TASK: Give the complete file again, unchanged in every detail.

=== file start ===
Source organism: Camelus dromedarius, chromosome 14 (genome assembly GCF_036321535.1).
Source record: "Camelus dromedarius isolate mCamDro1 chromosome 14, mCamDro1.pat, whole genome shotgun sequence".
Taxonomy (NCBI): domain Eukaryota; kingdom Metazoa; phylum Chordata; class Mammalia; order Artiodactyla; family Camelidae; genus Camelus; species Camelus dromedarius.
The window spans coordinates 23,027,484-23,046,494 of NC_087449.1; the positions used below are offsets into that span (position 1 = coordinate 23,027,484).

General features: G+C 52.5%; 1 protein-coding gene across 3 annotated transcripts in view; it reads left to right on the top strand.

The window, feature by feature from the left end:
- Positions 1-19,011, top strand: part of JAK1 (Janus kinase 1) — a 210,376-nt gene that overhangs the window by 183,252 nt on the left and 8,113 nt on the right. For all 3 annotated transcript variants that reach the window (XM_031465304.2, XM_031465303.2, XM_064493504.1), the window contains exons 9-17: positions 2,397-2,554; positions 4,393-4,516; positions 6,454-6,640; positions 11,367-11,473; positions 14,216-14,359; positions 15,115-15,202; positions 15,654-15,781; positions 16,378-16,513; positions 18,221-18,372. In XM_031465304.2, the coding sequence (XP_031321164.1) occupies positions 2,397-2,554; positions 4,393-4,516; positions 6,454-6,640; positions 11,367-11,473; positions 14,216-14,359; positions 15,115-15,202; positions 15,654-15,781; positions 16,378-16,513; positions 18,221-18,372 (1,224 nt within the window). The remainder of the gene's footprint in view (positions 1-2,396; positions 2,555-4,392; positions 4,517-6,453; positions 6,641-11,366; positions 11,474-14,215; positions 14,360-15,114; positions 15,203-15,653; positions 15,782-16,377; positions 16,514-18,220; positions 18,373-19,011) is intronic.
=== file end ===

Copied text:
Source organism: Camelus dromedarius, chromosome 14 (genome assembly GCF_036321535.1).
Source record: "Camelus dromedarius isolate mCamDro1 chromosome 14, mCamDro1.pat, whole genome shotgun sequence".
Taxonomy (NCBI): domain Eukaryota; kingdom Metazoa; phylum Chordata; class Mammalia; order Artiodactyla; family Camelidae; genus Camelus; species Camelus dromedarius.
The window spans coordinates 23,027,484-23,046,494 of NC_087449.1; the positions used below are offsets into that span (position 1 = coordinate 23,027,484).

General features: G+C 52.5%; 1 protein-coding gene across 3 annotated transcripts in view; it reads left to right on the top strand.

The window, feature by feature from the left end:
- Positions 1-19,011, top strand: part of JAK1 (Janus kinase 1) — a 210,376-nt gene that overhangs the window by 183,252 nt on the left and 8,113 nt on the right. For all 3 annotated transcript variants that reach the window (XM_031465304.2, XM_031465303.2, XM_064493504.1), the window contains exons 9-17: positions 2,397-2,554; positions 4,393-4,516; positions 6,454-6,640; positions 11,367-11,473; positions 14,216-14,359; positions 15,115-15,202; positions 15,654-15,781; positions 16,378-16,513; positions 18,221-18,372. In XM_031465304.2, the coding sequence (XP_031321164.1) occupies positions 2,397-2,554; positions 4,393-4,516; positions 6,454-6,640; positions 11,367-11,473; positions 14,216-14,359; positions 15,115-15,202; positions 15,654-15,781; positions 16,378-16,513; positions 18,221-18,372 (1,224 nt within the window). The remainder of the gene's footprint in view (positions 1-2,396; positions 2,555-4,392; positions 4,517-6,453; positions 6,641-11,366; positions 11,474-14,215; positions 14,360-15,114; positions 15,203-15,653; positions 15,782-16,377; positions 16,514-18,220; positions 18,373-19,011) is intronic.